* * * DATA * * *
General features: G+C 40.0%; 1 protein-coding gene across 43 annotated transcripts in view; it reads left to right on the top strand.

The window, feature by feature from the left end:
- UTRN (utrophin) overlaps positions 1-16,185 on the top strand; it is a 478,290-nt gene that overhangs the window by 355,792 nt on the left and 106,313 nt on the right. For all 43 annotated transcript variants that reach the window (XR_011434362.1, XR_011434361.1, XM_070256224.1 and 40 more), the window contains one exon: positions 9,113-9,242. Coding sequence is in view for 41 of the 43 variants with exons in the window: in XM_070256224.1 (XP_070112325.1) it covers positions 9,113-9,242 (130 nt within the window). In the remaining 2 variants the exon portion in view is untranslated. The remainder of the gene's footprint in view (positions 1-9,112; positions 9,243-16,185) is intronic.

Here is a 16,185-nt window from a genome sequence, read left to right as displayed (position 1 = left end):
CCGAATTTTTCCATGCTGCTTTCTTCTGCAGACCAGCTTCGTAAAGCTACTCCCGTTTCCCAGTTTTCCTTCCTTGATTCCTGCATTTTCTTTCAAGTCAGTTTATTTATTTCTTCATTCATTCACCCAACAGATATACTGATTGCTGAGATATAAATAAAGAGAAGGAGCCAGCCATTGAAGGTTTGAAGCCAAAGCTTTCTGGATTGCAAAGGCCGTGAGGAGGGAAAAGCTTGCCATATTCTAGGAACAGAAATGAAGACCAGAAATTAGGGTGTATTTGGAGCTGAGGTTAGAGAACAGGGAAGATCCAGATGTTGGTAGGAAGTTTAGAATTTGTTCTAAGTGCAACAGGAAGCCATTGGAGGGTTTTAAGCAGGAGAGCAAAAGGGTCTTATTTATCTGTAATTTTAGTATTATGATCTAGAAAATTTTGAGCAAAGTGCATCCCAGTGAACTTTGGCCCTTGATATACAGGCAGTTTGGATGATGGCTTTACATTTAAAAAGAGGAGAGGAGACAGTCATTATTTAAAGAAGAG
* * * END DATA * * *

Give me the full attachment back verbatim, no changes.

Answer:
General features: G+C 40.0%; 1 protein-coding gene across 43 annotated transcripts in view; it reads left to right on the top strand.

The window, feature by feature from the left end:
- UTRN (utrophin) overlaps positions 1-16,185 on the top strand; it is a 478,290-nt gene that overhangs the window by 355,792 nt on the left and 106,313 nt on the right. For all 43 annotated transcript variants that reach the window (XR_011434362.1, XR_011434361.1, XM_070256224.1 and 40 more), the window contains one exon: positions 9,113-9,242. Coding sequence is in view for 41 of the 43 variants with exons in the window: in XM_070256224.1 (XP_070112325.1) it covers positions 9,113-9,242 (130 nt within the window). In the remaining 2 variants the exon portion in view is untranslated. The remainder of the gene's footprint in view (positions 1-9,112; positions 9,243-16,185) is intronic.

Here is a 16,185-nt window from a genome sequence, read left to right as displayed (position 1 = left end):
CCGAATTTTTCCATGCTGCTTTCTTCTGCAGACCAGCTTCGTAAAGCTACTCCCGTTTCCCAGTTTTCCTTCCTTGATTCCTGCATTTTCTTTCAAGTCAGTTTATTTATTTCTTCATTCATTCACCCAACAGATATACTGATTGCTGAGATATAAATAAAGAGAAGGAGCCAGCCATTGAAGGTTTGAAGCCAAAGCTTTCTGGATTGCAAAGGCCGTGAGGAGGGAAAAGCTTGCCATATTCTAGGAACAGAAATGAAGACCAGAAATTAGGGTGTATTTGGAGCTGAGGTTAGAGAACAGGGAAGATCCAGATGTTGGTAGGAAGTTTAGAATTTGTTCTAAGTGCAACAGGAAGCCATTGGAGGGTTTTAAGCAGGAGAGCAAAAGGGTCTTATTTATCTGTAATTTTAGTATTATGATCTAGAAAATTTTGAGCAAAGTGCATCCCAGTGAACTTTGGCCCTTGATATACAGGCAGTTTGGATGATGGCTTTACATTTAAAAAGAGGAGAGGAGACAGTCATTATTTAAAGAAGAG